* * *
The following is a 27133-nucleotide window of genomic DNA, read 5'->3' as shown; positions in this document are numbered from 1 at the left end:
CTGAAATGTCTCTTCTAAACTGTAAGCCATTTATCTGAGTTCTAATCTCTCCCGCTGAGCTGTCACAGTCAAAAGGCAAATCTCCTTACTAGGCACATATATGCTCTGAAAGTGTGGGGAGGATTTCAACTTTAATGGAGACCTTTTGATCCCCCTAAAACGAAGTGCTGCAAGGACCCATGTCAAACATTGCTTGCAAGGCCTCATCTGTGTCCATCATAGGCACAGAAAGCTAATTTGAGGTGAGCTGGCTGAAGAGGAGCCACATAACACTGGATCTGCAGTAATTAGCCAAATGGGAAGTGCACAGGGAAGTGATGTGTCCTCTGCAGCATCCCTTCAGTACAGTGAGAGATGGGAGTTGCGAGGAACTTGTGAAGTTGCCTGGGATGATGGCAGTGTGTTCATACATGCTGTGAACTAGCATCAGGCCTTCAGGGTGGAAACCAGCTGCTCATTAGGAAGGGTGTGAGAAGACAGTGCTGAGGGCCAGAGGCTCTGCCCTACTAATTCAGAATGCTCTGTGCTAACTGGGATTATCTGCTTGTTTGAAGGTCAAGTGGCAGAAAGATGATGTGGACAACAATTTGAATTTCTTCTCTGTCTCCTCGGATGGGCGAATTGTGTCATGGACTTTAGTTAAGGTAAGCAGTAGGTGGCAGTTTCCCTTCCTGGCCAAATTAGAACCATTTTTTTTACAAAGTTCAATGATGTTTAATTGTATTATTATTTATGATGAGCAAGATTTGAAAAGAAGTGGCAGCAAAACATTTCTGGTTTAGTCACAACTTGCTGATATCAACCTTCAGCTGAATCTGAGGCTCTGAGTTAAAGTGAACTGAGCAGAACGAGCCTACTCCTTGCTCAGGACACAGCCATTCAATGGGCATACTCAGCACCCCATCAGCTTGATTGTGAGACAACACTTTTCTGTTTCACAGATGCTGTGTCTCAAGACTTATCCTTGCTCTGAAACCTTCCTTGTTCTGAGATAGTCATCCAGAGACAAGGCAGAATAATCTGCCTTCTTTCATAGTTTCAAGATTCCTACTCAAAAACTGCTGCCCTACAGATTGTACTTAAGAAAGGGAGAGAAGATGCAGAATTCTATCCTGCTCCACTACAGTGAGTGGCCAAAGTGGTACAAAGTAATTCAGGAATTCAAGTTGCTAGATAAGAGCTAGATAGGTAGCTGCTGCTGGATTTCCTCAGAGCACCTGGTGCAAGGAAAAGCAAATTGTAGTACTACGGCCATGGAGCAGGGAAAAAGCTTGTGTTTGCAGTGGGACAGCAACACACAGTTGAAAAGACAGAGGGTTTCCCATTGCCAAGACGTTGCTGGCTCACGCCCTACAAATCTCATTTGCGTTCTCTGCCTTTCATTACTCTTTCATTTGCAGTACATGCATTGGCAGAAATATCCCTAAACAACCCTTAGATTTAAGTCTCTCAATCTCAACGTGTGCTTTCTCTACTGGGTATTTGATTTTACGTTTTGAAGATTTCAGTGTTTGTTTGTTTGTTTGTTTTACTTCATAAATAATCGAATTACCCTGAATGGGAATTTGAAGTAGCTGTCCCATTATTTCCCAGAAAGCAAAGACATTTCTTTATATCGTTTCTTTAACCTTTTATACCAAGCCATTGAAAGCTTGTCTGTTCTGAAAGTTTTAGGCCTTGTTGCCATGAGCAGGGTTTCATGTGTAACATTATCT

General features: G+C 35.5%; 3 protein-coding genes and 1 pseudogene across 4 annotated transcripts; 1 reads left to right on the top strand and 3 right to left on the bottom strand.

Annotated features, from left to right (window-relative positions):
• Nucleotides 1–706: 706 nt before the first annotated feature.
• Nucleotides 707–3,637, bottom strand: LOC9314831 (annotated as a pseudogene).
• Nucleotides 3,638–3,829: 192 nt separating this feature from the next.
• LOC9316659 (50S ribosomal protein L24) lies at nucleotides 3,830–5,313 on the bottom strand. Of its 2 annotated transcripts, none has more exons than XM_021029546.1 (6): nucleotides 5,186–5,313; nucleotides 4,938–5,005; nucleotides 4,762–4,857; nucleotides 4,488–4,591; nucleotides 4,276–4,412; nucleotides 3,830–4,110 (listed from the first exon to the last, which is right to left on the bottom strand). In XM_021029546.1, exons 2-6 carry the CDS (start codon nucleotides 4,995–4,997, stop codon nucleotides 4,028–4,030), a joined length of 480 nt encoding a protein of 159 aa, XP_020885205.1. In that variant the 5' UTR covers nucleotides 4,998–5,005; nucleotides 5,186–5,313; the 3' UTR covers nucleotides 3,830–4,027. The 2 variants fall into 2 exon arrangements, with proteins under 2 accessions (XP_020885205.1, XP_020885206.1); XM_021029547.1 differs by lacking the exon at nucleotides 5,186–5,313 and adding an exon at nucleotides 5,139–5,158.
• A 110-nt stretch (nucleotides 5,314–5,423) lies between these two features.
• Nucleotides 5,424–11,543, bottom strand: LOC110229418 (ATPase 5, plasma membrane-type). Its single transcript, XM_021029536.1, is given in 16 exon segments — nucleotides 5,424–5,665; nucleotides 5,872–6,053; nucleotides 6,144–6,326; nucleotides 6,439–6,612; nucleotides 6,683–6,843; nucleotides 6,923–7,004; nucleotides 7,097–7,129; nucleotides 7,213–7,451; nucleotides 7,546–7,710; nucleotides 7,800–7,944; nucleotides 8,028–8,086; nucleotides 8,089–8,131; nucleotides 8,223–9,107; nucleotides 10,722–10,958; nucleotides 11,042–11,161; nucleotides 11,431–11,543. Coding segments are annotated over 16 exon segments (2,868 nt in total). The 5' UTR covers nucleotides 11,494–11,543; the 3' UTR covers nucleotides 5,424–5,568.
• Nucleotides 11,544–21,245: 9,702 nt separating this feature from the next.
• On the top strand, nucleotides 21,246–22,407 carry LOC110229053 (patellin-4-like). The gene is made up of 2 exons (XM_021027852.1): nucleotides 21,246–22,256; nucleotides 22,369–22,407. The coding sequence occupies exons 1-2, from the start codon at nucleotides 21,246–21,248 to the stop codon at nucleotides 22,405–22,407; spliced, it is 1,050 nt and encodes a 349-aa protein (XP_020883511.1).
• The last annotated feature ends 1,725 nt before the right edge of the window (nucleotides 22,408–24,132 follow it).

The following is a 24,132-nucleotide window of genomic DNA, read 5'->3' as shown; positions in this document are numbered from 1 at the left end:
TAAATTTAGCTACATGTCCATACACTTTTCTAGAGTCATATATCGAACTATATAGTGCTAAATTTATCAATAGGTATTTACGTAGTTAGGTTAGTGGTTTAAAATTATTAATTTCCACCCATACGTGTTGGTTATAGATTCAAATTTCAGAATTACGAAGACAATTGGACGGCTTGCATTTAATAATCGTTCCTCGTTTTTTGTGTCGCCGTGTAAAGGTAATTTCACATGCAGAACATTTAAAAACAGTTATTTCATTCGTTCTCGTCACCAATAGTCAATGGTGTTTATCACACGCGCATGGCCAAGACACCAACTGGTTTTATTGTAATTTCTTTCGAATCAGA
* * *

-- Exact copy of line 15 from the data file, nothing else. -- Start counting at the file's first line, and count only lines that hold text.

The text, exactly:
TAAATTTAGCTACATGTCCATACACTTTTCTAGAGTCATATATCGAACTATATAGTGCTAAATTTATCAATAGGTATTTACGTAGTTAGGTTAGTGGTTTAAAATTATTAATTTCCACCCATACGTGTTGGTTATAGATTCAAATTTCAGAATTACGAAGACAATTGGACGGCTTGCATTTAATAATCGTTCCTCGTTTTTTGTGTCGCCGTGTAAAGGTAATTTCACATGCAGAACATTTAAAAACAGTTATTTCATTCGTTCTCGTCACCAATAGTCAATGGTGTTTATCACACGCGCATGGCCAAGACACCAACTGGTTTTATTGTAATTTCTTTCGAATCAGA